Scotland’s constitutional journey peaceful and orderly FM tells US audience


The peaceful and orderly conduct of Scotland’s century-long constitutional journey should stand as an exemplar of popular democracy for countries all over the world, First Minister Alex Salmond has told a prestigious institute in New York.

Speaking at the Carnegie Council for Ethics in International Affairs, the First Minister said the current process of self-determination had been agreed, not with the force of arms, but with a handshake and would be determined in a democratic referendum, the result of which will be respected by both sides.

In his address, Mr Salmond said this approach to the affirmation of popular sovereignty was “rare and precious”, even in the modern world, as he explained how the process contrasted with the way the Declaration of Arbroath and the US Declaration of Independence had been sealed through armed struggle.

The First Minister also used his speech – part of his Scotland Week programme – to highlight the key economic strengths that Scotland already possesses in areas such as innovation, renewables, life sciences, financial services and tourism.

And Mr Salmond told the audience, which included dozens of business leaders and investors, that an independent Scotland would be well placed to capitalise further on these strengths, participating as an active member of the international community and maintaining close ties with the United States and other major trading partners.

The First Minister said:

“An American President once famously said that the business of America is business.  As a canny Scot I can relate to that.  In this trip we have been demonstrating with inward investment and trade delegations and the marketing of Scotland week and next year’s Homecoming that the business of Scotland in America is business. 

“However, I also know that the Coolidge quotation does not point to the fundamental principle of American society.  The founding principle of this republic is popular sovereignty.  The real business of America is not business but democracy.  Therefore it is worth reflecting on something really important – how this process of Scottish self-determination is offering as an exemplar to the rest of the planet.”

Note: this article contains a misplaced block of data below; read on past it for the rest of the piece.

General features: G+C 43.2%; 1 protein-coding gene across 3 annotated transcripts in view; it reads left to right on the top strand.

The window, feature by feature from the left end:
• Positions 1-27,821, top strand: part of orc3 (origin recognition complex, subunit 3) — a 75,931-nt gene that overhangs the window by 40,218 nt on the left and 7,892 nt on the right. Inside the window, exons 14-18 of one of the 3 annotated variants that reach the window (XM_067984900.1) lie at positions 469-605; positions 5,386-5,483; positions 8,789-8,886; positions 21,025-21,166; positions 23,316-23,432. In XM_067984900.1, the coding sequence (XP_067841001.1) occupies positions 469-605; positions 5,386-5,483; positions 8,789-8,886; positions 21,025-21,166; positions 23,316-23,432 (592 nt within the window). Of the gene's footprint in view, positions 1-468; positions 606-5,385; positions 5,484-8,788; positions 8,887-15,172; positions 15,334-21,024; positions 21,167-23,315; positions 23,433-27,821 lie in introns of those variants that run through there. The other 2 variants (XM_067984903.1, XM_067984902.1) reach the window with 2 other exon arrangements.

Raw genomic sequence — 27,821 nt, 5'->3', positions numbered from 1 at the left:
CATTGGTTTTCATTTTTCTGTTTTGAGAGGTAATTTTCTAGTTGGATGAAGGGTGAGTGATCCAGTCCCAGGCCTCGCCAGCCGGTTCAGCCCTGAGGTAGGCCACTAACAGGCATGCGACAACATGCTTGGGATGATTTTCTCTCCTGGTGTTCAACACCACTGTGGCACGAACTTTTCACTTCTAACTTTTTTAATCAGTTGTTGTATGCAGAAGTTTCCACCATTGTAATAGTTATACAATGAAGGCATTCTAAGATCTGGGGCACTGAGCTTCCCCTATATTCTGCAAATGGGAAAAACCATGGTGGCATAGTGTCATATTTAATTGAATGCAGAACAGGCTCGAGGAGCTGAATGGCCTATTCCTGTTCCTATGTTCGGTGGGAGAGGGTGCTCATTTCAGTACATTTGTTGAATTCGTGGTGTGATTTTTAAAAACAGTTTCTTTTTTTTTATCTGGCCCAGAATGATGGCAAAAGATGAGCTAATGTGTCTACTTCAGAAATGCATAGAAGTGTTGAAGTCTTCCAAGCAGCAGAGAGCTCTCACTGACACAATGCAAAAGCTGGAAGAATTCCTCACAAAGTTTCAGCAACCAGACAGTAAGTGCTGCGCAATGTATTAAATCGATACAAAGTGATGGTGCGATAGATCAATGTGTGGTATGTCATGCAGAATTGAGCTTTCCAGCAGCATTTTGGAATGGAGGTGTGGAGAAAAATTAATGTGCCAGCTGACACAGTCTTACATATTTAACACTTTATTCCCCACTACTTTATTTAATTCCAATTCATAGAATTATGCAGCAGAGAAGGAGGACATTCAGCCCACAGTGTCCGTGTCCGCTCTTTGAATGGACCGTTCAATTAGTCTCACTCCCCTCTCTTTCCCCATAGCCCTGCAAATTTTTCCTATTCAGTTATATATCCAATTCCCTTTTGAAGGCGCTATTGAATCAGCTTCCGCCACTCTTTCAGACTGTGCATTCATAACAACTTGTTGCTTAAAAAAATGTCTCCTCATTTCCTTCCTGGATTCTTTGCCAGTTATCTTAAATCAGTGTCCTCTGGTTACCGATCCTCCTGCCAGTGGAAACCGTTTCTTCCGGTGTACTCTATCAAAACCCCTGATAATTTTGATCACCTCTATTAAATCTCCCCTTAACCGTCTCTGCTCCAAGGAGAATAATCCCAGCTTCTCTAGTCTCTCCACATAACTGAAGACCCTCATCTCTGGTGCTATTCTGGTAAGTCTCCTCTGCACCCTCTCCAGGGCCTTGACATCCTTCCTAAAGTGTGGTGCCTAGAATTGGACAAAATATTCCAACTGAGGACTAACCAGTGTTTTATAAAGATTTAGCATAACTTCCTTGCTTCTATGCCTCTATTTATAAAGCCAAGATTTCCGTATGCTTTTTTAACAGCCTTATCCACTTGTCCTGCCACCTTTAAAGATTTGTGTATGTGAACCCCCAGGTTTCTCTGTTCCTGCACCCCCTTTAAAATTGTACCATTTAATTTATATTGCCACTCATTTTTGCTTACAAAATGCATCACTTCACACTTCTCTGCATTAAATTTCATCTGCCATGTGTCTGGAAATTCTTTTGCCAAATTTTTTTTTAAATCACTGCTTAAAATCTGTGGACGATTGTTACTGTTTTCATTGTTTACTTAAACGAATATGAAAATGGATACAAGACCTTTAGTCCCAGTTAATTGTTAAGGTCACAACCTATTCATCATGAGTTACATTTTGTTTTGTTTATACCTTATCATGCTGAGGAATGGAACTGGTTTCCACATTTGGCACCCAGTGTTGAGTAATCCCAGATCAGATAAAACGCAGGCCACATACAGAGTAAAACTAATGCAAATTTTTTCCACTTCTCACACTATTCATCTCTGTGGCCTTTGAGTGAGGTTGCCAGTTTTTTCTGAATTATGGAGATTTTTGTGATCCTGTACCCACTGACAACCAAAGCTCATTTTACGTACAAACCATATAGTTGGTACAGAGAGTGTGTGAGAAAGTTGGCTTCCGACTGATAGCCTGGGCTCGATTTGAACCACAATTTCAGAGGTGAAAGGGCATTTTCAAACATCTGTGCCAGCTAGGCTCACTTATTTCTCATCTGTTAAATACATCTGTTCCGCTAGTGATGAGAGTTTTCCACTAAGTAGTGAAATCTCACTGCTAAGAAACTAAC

The First Minister continued:

“For the best part of a century Scotland has been on a constitutional journey. Despite the passion of the argument not a single person has lost their lives arguing for or against Scottish independence – indeed nobody has suffered so much as a nosebleed.

“The process has been peaceful, orderly and constitutional. The Edinburgh Agreement which I signed with the Prime Minister in October is the culmination of that process. Both Scotland and London agreed on the terms of a popular referendum, agreed to accept the result and crucially in clause 30 agreed to work in the best interests of the peoples of Scotland and the rest of the UK following the result whatever it may be.

“Both the Declaration of Arbroath with its search for a Scottish legitimacy and the Declaration of Independence with its affirmation of popular sovereignty were sealed in the force of arms and struggle.  Now the process of Scottish self-determination is signed in a handshake and determined in a democratic referendum of the people.  Even in modern times this is a rare and precious process and one which stands as an exemplar to the rest of the world.”

The First Minister’s speech is expected to be made available online later at

Mr Salmond is in the United States to promote Scotland on the global stage during Scotland Week.  During his US visit the First Minister has launched the Homecoming 2014 programme in the lucrative US tourist market as well as announcing inward investment deals by US firms Daktari and SAS that will bring more than 200 jobs to Scotland.

Further information about the Carnegie Council is available on its website at